Sometimes car accidents happen, even when drivers take all the necessary precautions to avoid them. Other times, drivers engage in some reckless behavior behind the wheel, all in the name of getting where they need to go faster. Certain times of the year bring with them an increased risk of getting into an automobile accident on the roadways. The Thanksgiving holiday is among them, ranking fifth on a list of the seven holidays with the most vehicle fatalities.
How can drivers protect themselves and their passengers without dampening the holiday spirit? Following these safer driving practices while on the roadways can help increase the chances you make it to your destination on time and without incident.
New Mexico does not require car owners to have annual maintenance checks of their vehicles to obtain or renew their registration. Emissions testing is mandated every two years for residents in Bernalillo County around Albuquerque, except for those from 1982 or earlier, all-electric vehicles, and diesel cars. Since the state does not require it, many vehicle owners may be tempted to ignore conducting maintenance checks. It is worth having a qualified mechanic perform an inspection at least once annually and schedule repairs for any components that pose a health and safety risk. Another appropriate time to give your vehicle a once-over is right before going on any trip. If you plan to travel to see loved ones during the Thanksgiving holiday, consider taking the time to inspect your vehicle to ensure a safe journey.
Cases of road rage are on the rise in New Mexico, according to police reports. In Albuquerque alone, there have been five road rage homicides so far in 2021. Driving on congested roadways can test even the most tolerant driver. More Americans are expected to travel this holiday season, with AAA forecasting 48.3 million vehicles on the roadways. Frustrated drivers tend to increase their speed, tailgate, and make unsafe lane changes or passes. If you find yourself getting so angry it is affecting your better judgment on the roadways, pull over and take a break.
Speaking of taking breaks, anyone who plans to travel long-distance on the roadways this Thanksgiving should schedule frequent breaks to recharge. Eating a snack, having a meal, or just getting out to stretch your legs and get some fresh air can help drivers stay alert during their travels. Never try to drive for more than 8 hours each day without stopping for an overnight rest. For every two hours of driving, take a 15-minute break. Following these rules can help you and your passengers stay safe on the roadways.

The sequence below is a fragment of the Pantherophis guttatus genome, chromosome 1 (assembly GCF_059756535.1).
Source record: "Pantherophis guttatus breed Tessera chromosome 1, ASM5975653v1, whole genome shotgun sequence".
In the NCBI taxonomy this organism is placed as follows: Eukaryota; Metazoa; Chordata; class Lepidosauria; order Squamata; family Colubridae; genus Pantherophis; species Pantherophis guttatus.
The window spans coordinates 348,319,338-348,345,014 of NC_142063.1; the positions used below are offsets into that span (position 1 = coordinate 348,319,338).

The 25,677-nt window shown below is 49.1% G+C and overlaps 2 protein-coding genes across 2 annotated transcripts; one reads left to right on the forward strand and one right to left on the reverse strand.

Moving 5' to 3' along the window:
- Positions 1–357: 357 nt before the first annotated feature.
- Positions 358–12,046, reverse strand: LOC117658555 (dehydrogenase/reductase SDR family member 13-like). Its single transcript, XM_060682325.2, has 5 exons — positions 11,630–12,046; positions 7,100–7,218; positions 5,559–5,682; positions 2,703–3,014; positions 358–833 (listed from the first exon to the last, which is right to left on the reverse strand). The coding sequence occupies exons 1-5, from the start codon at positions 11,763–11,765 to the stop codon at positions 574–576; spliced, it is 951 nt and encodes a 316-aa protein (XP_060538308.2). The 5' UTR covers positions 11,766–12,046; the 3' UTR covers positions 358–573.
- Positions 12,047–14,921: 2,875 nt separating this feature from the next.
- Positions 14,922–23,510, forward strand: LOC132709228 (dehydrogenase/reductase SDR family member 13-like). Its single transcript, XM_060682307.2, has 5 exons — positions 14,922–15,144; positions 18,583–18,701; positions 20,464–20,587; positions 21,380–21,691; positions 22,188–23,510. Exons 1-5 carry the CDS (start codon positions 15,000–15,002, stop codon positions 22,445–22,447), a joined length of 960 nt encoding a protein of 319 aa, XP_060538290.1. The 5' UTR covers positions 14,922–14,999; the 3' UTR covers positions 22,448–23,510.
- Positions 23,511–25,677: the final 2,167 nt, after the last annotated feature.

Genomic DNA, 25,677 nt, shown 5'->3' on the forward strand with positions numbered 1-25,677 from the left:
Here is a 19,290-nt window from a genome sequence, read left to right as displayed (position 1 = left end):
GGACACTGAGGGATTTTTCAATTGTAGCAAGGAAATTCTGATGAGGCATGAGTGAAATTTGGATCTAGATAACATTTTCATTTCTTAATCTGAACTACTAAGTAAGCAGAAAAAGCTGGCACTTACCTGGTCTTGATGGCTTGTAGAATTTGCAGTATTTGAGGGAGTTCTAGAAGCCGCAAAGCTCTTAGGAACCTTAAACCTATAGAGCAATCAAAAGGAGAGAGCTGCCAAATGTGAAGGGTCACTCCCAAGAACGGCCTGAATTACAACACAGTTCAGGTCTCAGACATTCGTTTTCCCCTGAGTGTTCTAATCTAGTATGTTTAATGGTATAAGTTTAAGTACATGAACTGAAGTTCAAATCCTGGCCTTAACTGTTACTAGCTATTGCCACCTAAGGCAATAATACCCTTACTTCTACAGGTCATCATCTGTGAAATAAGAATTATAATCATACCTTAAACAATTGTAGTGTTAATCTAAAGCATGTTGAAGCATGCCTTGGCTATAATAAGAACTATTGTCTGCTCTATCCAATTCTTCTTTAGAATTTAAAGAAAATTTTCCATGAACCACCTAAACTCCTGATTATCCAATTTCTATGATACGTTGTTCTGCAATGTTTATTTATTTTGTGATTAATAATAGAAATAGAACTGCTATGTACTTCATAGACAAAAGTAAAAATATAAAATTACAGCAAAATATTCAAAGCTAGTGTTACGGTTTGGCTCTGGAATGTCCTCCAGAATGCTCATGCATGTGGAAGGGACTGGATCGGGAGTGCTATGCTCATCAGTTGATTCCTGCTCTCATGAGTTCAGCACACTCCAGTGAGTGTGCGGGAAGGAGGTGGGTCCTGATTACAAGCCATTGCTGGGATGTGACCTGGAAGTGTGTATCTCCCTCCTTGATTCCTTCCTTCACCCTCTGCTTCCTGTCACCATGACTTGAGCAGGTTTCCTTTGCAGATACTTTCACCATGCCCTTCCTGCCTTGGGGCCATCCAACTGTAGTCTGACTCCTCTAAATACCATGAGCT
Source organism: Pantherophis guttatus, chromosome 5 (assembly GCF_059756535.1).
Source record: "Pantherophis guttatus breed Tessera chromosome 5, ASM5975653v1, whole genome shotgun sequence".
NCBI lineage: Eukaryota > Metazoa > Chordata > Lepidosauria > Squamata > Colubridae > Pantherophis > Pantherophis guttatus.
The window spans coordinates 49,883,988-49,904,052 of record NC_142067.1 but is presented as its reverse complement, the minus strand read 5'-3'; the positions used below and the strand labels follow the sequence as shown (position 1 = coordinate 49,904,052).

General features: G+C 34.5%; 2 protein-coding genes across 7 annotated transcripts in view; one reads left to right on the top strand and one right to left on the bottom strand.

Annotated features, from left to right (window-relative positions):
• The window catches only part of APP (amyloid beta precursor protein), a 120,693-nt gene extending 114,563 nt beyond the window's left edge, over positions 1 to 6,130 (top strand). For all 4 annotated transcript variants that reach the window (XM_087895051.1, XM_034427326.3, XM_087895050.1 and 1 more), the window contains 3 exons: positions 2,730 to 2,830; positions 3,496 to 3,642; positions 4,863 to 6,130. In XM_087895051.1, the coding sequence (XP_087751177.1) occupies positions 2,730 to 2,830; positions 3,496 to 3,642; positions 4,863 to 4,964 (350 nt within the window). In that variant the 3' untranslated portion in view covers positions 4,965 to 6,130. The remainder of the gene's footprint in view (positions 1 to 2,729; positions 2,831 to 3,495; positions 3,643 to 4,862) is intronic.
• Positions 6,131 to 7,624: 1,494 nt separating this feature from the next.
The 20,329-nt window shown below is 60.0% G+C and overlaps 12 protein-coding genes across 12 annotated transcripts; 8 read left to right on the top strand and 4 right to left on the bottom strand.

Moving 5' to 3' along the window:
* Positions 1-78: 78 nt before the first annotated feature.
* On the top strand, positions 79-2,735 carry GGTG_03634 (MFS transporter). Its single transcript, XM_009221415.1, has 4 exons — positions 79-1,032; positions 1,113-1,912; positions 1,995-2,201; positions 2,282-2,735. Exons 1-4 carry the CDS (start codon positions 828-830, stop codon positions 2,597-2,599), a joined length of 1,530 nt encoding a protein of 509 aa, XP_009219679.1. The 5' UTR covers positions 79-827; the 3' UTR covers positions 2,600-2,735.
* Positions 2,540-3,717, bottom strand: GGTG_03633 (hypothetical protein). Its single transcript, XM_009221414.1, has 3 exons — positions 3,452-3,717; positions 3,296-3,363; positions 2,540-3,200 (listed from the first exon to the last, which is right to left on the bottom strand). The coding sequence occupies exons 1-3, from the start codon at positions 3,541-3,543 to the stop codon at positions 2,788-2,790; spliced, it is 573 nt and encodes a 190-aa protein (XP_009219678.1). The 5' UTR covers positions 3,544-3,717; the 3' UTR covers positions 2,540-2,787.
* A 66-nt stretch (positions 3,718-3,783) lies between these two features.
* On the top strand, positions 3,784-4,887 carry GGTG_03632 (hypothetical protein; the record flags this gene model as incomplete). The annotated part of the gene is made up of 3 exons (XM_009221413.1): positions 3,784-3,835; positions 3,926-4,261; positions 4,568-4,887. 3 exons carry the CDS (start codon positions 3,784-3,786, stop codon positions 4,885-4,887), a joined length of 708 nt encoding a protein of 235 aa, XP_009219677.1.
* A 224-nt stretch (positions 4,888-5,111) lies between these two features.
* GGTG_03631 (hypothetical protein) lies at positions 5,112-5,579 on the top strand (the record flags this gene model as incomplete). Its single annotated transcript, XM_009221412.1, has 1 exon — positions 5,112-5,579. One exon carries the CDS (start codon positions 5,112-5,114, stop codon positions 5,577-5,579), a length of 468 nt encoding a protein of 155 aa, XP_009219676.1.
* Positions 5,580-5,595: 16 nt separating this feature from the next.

If you plan to attend a Thanksgiving feast where alcohol will be served, choose a designated driver for the return trip home. According to the most recent data from the New Mexico Department of Transportation, 2,237 alcohol-related crashes occurred on New Mexico’s roadways. Of those, 149 involved fatalities. Drunken drivers who cause traffic accidents that result in serious injury or death to others can face personal injury lawsuits or wrongful death lawsuits from victims. They also can face criminal charges that may result in fines, loss of their license, or jail time.
Just like every city has a designated morning and evening rush hour during the workweek, there are peak times for holiday travel as well. When possible, avoid leaving during these busy times to lessen the chances of having an accident. During the Thanksgiving holiday, many people travel on the two days before the holiday, making them some of the busiest times to be on the roadways. If you must travel during peak times, give yourself plenty of time to arrive at your destination.
If you become the victim of someone else’s careless driving choices during the Thanksgiving holiday, you have a right to fair compensation. Schedule a consultation with an experienced personal injury lawyer who can review your case and make recommendations on how best to proceed.
Safe holiday travels, everyone!